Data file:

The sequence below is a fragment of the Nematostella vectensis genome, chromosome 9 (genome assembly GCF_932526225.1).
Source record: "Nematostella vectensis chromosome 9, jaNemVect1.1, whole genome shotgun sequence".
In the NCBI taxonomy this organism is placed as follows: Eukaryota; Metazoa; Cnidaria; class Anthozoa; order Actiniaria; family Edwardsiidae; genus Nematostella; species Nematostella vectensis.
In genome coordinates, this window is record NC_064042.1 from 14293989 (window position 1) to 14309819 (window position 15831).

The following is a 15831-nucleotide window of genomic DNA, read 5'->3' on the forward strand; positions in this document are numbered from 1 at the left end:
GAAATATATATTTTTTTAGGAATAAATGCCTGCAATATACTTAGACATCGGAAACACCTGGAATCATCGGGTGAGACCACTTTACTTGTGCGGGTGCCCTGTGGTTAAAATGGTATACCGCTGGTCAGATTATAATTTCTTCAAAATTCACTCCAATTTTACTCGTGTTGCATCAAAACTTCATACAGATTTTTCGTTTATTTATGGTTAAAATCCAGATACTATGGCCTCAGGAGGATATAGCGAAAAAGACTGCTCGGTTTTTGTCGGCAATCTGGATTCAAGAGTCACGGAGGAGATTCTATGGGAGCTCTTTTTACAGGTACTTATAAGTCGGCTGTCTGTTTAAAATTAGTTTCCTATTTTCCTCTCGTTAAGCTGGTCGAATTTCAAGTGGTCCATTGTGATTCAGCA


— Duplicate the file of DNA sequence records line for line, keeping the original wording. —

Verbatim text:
The sequence below is a fragment of the Nematostella vectensis genome, chromosome 9 (genome assembly GCF_932526225.1).
Source record: "Nematostella vectensis chromosome 9, jaNemVect1.1, whole genome shotgun sequence".
In the NCBI taxonomy this organism is placed as follows: Eukaryota; Metazoa; Cnidaria; class Anthozoa; order Actiniaria; family Edwardsiidae; genus Nematostella; species Nematostella vectensis.
In genome coordinates, this window is record NC_064042.1 from 14293989 (window position 1) to 14309819 (window position 15831).

The following is a 15831-nucleotide window of genomic DNA, read 5'->3' on the forward strand; positions in this document are numbered from 1 at the left end:
GAAATATATATTTTTTTAGGAATAAATGCCTGCAATATACTTAGACATCGGAAACACCTGGAATCATCGGGTGAGACCACTTTACTTGTGCGGGTGCCCTGTGGTTAAAATGGTATACCGCTGGTCAGATTATAATTTCTTCAAAATTCACTCCAATTTTACTCGTGTTGCATCAAAACTTCATACAGATTTTTCGTTTATTTATGGTTAAAATCCAGATACTATGGCCTCAGGAGGATATAGCGAAAAAGACTGCTCGGTTTTTGTCGGCAATCTGGATTCAAGAGTCACGGAGGAGATTCTATGGGAGCTCTTTTTACAGGTACTTATAAGTCGGCTGTCTGTTTAAAATTAGTTTCCTATTTTCCTCTCGTTAAGCTGGTCGAATTTCAAGTGGTCCATTGTGATTCAGCA